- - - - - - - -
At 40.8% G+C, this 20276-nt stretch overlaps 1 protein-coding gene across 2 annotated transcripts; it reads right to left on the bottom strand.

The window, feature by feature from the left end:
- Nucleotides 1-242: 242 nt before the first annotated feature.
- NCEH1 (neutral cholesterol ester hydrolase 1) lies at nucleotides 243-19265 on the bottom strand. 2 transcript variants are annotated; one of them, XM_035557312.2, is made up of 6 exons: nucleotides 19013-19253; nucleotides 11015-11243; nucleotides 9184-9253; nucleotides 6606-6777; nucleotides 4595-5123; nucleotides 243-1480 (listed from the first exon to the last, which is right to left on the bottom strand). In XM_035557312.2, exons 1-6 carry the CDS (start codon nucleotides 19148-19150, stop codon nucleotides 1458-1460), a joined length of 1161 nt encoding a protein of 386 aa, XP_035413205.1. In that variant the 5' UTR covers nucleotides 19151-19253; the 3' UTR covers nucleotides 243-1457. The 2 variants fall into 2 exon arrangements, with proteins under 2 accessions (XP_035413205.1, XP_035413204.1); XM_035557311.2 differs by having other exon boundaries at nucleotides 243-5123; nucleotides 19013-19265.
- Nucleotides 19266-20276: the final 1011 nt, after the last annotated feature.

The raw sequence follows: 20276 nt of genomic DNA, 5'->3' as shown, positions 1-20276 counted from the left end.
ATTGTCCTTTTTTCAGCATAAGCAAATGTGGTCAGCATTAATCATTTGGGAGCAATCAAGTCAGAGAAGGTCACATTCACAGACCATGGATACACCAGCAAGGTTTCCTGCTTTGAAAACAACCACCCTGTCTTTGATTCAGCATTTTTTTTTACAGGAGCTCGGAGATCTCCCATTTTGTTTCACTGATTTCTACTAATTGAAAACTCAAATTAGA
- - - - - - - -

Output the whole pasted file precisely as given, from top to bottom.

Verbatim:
At 40.8% G+C, this 20276-nt stretch overlaps 1 protein-coding gene across 2 annotated transcripts; it reads right to left on the bottom strand.

The window, feature by feature from the left end:
- Nucleotides 1-242: 242 nt before the first annotated feature.
- NCEH1 (neutral cholesterol ester hydrolase 1) lies at nucleotides 243-19265 on the bottom strand. 2 transcript variants are annotated; one of them, XM_035557312.2, is made up of 6 exons: nucleotides 19013-19253; nucleotides 11015-11243; nucleotides 9184-9253; nucleotides 6606-6777; nucleotides 4595-5123; nucleotides 243-1480 (listed from the first exon to the last, which is right to left on the bottom strand). In XM_035557312.2, exons 1-6 carry the CDS (start codon nucleotides 19148-19150, stop codon nucleotides 1458-1460), a joined length of 1161 nt encoding a protein of 386 aa, XP_035413205.1. In that variant the 5' UTR covers nucleotides 19151-19253; the 3' UTR covers nucleotides 243-1457. The 2 variants fall into 2 exon arrangements, with proteins under 2 accessions (XP_035413205.1, XP_035413204.1); XM_035557311.2 differs by having other exon boundaries at nucleotides 243-5123; nucleotides 19013-19265.
- Nucleotides 19266-20276: the final 1011 nt, after the last annotated feature.

The raw sequence follows: 20276 nt of genomic DNA, 5'->3' as shown, positions 1-20276 counted from the left end.
ATTGTCCTTTTTTCAGCATAAGCAAATGTGGTCAGCATTAATCATTTGGGAGCAATCAAGTCAGAGAAGGTCACATTCACAGACCATGGATACACCAGCAAGGTTTCCTGCTTTGAAAACAACCACCCTGTCTTTGATTCAGCATTTTTTTTTACAGGAGCTCGGAGATCTCCCATTTTGTTTCACTGATTTCTACTAATTGAAAACTCAAATTAGA